Reviews for Last Lost World : Ice Ages, Human Origins, and the Invention of the Pleistocene

Booklist Reviews 2012 June #1
*Starred Review* Daughter-and-father historians of science pretty fully justify their profession in this brilliant explanation of the most recent geological epoch, which, depending on how current debate within the paleontological community--over such things as whether the Pleistocene-defining cycle of ice formation and melting is really over, and whether H. sapiens continues to evolve naturally--is resolved, may or may not have concluded with the rise of civilization and the proposed Holocene epoch. Their exposition is highly dialectical, for while the Pleistocene is a scientific concept collocating hard facts and materialist theories, it is fundamentally a cultural creation, a thing of the mind shaped by scientifically untestable assumptions about the importance of humanity in the story of Earth's development. Indeed, the Pynes point out, discussion of and contention over the Pleistocene seem to swirl around whether it is presented as a chronicle--a record of things--or as a narrative of related and directional events. So-called hard science, rejecting mind, rather favors the chronicle; history, embracing mind, the narrative. For science mavens of a philosophical bent, this may be the book of the year, a font of knowledge and, what's more and better, intellectual exercise. Copyright 2012 Booklist Reviews.

Choice Reviews 2012 November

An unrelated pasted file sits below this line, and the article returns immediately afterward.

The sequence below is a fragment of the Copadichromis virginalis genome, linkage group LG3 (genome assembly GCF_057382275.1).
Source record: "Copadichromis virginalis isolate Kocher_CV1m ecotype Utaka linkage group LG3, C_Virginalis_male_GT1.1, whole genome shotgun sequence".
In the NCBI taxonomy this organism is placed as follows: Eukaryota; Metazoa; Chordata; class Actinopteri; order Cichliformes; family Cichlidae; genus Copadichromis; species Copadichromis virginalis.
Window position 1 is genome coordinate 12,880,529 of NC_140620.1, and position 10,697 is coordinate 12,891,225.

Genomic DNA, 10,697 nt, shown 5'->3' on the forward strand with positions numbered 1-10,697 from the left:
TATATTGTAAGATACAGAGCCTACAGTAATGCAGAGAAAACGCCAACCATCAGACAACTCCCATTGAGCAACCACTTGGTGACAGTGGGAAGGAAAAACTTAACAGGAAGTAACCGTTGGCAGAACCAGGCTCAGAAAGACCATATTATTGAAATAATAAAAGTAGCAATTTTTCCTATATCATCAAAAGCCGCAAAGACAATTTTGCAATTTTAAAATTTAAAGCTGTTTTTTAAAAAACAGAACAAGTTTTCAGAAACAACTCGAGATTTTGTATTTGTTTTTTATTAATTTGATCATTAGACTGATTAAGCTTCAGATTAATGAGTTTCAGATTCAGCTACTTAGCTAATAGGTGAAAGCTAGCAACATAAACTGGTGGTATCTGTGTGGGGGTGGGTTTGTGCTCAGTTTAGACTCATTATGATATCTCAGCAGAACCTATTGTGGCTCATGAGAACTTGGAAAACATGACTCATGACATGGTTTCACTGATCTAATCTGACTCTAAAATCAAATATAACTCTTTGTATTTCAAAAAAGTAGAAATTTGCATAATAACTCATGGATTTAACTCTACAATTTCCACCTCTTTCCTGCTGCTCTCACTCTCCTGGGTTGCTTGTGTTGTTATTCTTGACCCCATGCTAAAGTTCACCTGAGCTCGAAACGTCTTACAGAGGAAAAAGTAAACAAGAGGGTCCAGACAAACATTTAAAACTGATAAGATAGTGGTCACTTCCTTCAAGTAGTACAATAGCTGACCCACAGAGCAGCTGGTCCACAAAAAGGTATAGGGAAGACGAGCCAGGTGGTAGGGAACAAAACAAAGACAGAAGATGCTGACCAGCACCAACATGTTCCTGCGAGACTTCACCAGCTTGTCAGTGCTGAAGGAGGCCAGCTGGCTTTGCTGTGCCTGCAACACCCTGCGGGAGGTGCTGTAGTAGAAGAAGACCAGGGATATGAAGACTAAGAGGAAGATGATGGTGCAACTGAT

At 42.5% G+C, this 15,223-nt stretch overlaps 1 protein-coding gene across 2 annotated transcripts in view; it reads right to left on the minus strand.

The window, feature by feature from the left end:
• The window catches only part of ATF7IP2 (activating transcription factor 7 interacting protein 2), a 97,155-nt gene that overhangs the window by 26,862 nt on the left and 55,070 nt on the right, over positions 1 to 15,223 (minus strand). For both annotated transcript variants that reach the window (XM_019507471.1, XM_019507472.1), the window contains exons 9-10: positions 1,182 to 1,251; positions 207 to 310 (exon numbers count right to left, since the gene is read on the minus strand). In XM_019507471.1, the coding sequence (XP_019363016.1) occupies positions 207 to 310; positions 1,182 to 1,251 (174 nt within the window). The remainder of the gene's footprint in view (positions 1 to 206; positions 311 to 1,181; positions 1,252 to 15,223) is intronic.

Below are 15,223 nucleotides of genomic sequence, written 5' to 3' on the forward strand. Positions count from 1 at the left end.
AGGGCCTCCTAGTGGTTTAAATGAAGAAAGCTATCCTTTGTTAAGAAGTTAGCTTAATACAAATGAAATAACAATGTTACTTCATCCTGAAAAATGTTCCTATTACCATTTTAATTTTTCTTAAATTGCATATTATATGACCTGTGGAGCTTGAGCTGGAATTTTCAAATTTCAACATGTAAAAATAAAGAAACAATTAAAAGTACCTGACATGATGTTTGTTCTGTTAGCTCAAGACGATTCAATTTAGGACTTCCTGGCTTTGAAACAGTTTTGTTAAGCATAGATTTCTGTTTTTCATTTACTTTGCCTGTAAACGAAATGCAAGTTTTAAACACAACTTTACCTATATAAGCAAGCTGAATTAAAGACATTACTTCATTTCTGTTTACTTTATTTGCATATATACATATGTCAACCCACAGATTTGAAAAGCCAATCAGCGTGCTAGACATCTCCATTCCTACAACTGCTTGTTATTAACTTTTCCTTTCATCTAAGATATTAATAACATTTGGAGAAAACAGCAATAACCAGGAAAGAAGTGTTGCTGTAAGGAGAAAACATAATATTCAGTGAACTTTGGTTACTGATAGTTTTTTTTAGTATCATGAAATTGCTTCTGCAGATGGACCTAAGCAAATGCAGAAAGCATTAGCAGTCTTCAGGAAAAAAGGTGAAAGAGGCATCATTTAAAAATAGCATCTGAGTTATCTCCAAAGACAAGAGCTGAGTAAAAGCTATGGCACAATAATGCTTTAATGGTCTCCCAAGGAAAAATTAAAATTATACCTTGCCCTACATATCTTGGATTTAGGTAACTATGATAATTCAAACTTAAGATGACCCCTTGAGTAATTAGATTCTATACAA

How has the world emerged from the Pleistocene into the current epoch, the Anthropocene? What and how have people learned about geologic changes, e.g., the extent of ice coverage and its times? This book is not a presentation of new discoveries and how they have altered people's understanding of the past. Rather, this father-and-daughter team, Lydia Pyne (Drexel) and Stephen Pyne (Arizona State), seek to show how both past and current investigators of human history are affected by the cultural and intellectual climates of the period in which they lived. They view interpretations of human ancestry, including artifacts, through a prism of the time of discovery. The rather short book contains about 15 pages of references and notes, but only five illustrations, none of which are pictures of early humans. Overall, the authors provide a useful perspective on how knowledge develops and is shaped by the times when discoveries are made. Readers will come away with perhaps a modified view of how humans and our ancestors formed today's world, but the book contains very limited substance about the major changes that took place over the last couple of million years. Summing Up: Recommended. General readers and lower- and upper-division undergraduates. General Readers; Lower-division Undergraduates; Upper-division Undergraduates. D. Bardack emeritus, University of Illinois at Chicago Copyright 2012 American Library Association.